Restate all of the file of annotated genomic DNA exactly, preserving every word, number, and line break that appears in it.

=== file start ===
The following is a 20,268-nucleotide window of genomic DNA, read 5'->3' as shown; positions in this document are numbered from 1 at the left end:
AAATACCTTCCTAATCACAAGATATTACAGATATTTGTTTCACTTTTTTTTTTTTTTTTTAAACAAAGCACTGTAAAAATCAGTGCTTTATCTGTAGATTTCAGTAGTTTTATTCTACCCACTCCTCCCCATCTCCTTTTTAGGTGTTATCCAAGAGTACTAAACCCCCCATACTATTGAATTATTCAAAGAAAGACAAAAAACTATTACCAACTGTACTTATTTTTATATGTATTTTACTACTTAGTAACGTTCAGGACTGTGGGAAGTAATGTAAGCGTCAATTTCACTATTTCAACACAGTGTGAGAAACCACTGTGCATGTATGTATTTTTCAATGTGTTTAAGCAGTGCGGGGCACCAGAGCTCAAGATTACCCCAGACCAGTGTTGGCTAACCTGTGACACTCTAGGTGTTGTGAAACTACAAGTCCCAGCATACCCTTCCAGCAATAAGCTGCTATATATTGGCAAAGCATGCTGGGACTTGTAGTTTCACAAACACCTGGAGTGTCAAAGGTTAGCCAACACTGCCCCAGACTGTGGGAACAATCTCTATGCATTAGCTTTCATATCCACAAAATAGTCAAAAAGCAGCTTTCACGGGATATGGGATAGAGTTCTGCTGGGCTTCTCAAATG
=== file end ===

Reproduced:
The following is a 20,268-nucleotide window of genomic DNA, read 5'->3' as shown; positions in this document are numbered from 1 at the left end:
AAATACCTTCCTAATCACAAGATATTACAGATATTTGTTTCACTTTTTTTTTTTTTTTTTAAACAAAGCACTGTAAAAATCAGTGCTTTATCTGTAGATTTCAGTAGTTTTATTCTACCCACTCCTCCCCATCTCCTTTTTAGGTGTTATCCAAGAGTACTAAACCCCCCATACTATTGAATTATTCAAAGAAAGACAAAAAACTATTACCAACTGTACTTATTTTTATATGTATTTTACTACTTAGTAACGTTCAGGACTGTGGGAAGTAATGTAAGCGTCAATTTCACTATTTCAACACAGTGTGAGAAACCACTGTGCATGTATGTATTTTTCAATGTGTTTAAGCAGTGCGGGGCACCAGAGCTCAAGATTACCCCAGACCAGTGTTGGCTAACCTGTGACACTCTAGGTGTTGTGAAACTACAAGTCCCAGCATACCCTTCCAGCAATAAGCTGCTATATATTGGCAAAGCATGCTGGGACTTGTAGTTTCACAAACACCTGGAGTGTCAAAGGTTAGCCAACACTGCCCCAGACTGTGGGAACAATCTCTATGCATTAGCTTTCATATCCACAAAATAGTCAAAAAGCAGCTTTCACGGGATATGGGATAGAGTTCTGCTGGGCTTCTCAAATG